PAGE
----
Thrillers, Children's' fiction, Shakespeare...good Narrators "make or break" for me though. Love sharing a listen with my 10 year daughter!
This is just brilliant . An antidote to the: "You tube fodder" that the next Gen. seems to thrive on. (My kids included.)
If you have an opinion on gun ownership; listen to it.
If you hate guns; listen to it.
If you love guns; listen to it.
And hey ... it will only take 60 minutes of your time.
After reading King's memoir on writing, I thought I would give this a try and it was fantastic. What a bright, articulate man he is and so enjoyable to listen to.
Enlightning, controversial, smart!
The writer's point of view
Made me really think!
Great article.. I just wish everyone would listen to and with an open mind!
Yes, brilliant writing as usual, very interesting arguments
Just an opinion that is measured and sensible and unbiased
I would have loved to hear Stephen King narrate this. Nothing at all to fault about Christian Rummel, but as a work of non fiction from Kings perspective, it sounded a bit odd with the wrong voice
"Understanding the dilemma"
It is easy for some of us in the UK to laugh at the madness of 'gun control' in the US, but the situation did not develop over night and King tries to provide some sober insight into the problem. He is a gun owner in a gun owning society that tends to see its constitution as giving them a right to have any weaponry they desire. The country has developed its own neighbourly arms' race! Here in the UK, we can be made afraid thinking about bad people with guns, but, on the whole, prefer to try to remove their guns. In the US, they have bad people with guns AND good people with guns, and like the pigs and humans in 'Animal Farm', it is getting impossible to tell the two apart. King argues for a slow and steady retreat. Good luck to him.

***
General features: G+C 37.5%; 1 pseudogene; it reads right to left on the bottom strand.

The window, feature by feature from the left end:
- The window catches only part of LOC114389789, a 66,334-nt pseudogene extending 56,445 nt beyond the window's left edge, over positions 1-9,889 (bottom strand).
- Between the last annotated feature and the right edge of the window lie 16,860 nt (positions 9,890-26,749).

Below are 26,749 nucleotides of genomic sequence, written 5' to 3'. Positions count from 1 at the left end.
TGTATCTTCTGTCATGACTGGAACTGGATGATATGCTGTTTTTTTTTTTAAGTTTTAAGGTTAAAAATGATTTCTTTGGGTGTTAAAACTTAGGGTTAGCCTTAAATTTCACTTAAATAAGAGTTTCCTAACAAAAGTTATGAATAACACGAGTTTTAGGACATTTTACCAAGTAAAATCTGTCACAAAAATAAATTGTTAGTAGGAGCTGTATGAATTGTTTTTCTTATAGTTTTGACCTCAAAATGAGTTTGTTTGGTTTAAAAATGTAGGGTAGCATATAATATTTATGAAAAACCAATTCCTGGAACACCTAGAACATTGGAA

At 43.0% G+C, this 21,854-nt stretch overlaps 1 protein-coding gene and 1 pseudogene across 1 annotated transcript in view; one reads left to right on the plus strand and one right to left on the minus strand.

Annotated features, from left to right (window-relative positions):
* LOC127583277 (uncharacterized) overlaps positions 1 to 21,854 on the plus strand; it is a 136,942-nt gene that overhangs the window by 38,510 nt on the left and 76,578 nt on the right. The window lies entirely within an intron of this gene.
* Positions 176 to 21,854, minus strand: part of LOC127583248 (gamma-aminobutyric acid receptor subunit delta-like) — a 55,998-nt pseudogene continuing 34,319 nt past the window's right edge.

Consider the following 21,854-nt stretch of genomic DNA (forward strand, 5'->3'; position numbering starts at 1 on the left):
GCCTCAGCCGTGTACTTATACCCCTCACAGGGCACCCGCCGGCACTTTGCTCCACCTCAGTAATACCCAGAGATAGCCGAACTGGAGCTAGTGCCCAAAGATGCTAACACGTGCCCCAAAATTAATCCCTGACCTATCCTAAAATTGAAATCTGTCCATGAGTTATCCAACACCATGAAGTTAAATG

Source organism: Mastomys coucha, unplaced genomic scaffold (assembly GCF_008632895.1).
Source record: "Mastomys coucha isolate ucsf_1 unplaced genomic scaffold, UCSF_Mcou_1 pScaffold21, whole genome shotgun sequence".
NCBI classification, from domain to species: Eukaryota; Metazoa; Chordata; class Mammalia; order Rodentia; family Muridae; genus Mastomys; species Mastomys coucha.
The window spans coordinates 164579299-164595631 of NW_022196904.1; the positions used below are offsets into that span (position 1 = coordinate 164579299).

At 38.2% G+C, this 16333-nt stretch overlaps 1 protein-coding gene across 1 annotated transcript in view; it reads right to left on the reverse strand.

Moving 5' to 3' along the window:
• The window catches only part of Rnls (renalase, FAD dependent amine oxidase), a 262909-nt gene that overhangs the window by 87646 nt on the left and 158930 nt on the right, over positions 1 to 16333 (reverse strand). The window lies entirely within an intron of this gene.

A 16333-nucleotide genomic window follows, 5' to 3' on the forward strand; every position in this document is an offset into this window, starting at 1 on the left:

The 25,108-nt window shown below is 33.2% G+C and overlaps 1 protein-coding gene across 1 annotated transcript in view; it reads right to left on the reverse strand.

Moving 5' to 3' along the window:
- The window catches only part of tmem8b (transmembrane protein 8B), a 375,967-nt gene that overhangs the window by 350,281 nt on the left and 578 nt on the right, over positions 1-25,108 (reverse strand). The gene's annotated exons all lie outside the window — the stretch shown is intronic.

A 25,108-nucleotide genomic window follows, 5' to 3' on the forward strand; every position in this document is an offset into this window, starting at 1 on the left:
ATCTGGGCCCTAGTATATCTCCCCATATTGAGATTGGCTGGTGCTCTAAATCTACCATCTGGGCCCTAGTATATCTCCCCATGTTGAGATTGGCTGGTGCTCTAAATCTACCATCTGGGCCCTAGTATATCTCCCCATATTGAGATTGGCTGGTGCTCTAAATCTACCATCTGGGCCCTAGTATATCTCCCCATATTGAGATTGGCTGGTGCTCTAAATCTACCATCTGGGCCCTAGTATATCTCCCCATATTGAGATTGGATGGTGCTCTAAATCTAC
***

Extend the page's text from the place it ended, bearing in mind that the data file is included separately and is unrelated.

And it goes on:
"Worth a listen"
Not that anyone outside America would need convincing that guns kill people, but this piece is still worth a listen. With his approachable, easy style, King makes a few interesting points about the 'culture of violence' the media loves to talk about, and stands behind what president Obama is trying to achieve, without sounding unreasonable (although again- to people who live in countries with decent gun control, the propositions made in the US on how to curb gun violence might seem very mild). A great short listen.
"An honest essay"
Stephen King uses the full strength of his mastery of the English language, and his surprisingly extensive knowledge of all facets of the gun control debate , to give a very honest overview of the real issues facing governments and policy makers regarding guns. What King has to say about guns is probably not what you think.